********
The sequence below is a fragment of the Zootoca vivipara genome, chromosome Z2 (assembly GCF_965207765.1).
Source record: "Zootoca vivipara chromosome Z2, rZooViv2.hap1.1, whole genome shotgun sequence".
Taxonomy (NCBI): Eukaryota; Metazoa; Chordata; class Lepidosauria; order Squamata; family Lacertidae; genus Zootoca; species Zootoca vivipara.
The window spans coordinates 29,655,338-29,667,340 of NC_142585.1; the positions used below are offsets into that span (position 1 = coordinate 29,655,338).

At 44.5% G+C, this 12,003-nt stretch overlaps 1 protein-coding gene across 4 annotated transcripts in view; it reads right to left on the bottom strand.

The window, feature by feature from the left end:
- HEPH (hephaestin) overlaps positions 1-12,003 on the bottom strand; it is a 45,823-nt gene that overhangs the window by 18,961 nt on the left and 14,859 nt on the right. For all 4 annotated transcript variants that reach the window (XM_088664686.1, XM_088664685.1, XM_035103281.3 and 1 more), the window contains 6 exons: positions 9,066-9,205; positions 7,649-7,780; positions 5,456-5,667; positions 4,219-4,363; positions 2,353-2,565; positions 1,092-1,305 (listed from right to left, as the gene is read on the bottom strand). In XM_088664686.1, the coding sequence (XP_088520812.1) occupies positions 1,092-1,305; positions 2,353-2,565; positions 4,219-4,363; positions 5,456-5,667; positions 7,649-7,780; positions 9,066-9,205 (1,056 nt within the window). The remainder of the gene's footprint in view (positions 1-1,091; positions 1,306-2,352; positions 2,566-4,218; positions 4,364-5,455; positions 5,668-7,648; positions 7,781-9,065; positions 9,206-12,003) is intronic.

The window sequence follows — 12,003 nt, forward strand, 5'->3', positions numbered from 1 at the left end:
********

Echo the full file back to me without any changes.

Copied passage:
The sequence below is a fragment of the Zootoca vivipara genome, chromosome Z2 (assembly GCF_965207765.1).
Source record: "Zootoca vivipara chromosome Z2, rZooViv2.hap1.1, whole genome shotgun sequence".
Taxonomy (NCBI): Eukaryota; Metazoa; Chordata; class Lepidosauria; order Squamata; family Lacertidae; genus Zootoca; species Zootoca vivipara.
The window spans coordinates 29,655,338-29,667,340 of NC_142585.1; the positions used below are offsets into that span (position 1 = coordinate 29,655,338).

At 44.5% G+C, this 12,003-nt stretch overlaps 1 protein-coding gene across 4 annotated transcripts in view; it reads right to left on the bottom strand.

The window, feature by feature from the left end:
- HEPH (hephaestin) overlaps positions 1-12,003 on the bottom strand; it is a 45,823-nt gene that overhangs the window by 18,961 nt on the left and 14,859 nt on the right. For all 4 annotated transcript variants that reach the window (XM_088664686.1, XM_088664685.1, XM_035103281.3 and 1 more), the window contains 6 exons: positions 9,066-9,205; positions 7,649-7,780; positions 5,456-5,667; positions 4,219-4,363; positions 2,353-2,565; positions 1,092-1,305 (listed from right to left, as the gene is read on the bottom strand). In XM_088664686.1, the coding sequence (XP_088520812.1) occupies positions 1,092-1,305; positions 2,353-2,565; positions 4,219-4,363; positions 5,456-5,667; positions 7,649-7,780; positions 9,066-9,205 (1,056 nt within the window). The remainder of the gene's footprint in view (positions 1-1,091; positions 1,306-2,352; positions 2,566-4,218; positions 4,364-5,455; positions 5,668-7,648; positions 7,781-9,065; positions 9,206-12,003) is intronic.

The window sequence follows — 12,003 nt, forward strand, 5'->3', positions numbered from 1 at the left end: